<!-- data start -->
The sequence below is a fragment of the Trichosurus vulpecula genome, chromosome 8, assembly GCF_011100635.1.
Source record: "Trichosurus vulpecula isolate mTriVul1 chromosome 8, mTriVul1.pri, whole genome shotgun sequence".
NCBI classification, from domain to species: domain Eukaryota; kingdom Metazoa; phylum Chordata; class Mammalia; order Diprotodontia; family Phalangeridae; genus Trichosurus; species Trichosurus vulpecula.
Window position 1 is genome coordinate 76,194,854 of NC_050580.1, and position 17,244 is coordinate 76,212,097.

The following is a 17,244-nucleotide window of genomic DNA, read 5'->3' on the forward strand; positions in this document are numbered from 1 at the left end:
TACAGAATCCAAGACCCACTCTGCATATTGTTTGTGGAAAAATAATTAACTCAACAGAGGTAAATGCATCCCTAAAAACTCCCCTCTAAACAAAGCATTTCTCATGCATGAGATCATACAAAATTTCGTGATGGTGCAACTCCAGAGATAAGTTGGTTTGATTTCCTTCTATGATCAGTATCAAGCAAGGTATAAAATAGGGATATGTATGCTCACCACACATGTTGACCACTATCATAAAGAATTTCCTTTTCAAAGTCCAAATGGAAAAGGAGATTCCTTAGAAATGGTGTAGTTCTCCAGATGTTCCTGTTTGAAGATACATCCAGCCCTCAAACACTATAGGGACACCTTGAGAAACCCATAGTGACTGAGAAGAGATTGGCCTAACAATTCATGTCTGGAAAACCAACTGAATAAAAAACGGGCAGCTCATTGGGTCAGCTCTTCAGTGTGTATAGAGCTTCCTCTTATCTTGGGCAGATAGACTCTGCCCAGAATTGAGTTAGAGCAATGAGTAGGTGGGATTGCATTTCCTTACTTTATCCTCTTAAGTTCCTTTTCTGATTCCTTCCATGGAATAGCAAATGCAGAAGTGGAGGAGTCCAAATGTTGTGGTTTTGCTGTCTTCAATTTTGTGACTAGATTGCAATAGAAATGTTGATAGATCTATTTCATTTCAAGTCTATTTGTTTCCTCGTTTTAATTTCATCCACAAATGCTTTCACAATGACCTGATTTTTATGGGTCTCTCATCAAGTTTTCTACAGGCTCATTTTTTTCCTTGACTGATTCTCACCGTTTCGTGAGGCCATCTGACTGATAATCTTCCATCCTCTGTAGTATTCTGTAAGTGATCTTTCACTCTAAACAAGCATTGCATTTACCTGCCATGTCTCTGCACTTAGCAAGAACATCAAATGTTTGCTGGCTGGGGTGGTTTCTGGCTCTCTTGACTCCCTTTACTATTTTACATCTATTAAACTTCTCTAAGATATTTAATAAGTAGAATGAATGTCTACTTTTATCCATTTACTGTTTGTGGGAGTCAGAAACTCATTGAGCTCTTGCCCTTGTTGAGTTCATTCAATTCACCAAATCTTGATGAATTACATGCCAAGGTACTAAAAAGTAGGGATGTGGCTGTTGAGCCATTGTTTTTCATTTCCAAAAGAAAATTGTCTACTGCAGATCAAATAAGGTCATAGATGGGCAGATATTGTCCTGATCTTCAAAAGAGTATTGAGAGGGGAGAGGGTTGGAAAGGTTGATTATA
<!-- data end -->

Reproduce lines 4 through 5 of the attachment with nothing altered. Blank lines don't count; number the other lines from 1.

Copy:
Window position 1 is genome coordinate 76,194,854 of NC_050580.1, and position 17,244 is coordinate 76,212,097.

The following is a 17,244-nucleotide window of genomic DNA, read 5'->3' on the forward strand; positions in this document are numbered from 1 at the left end: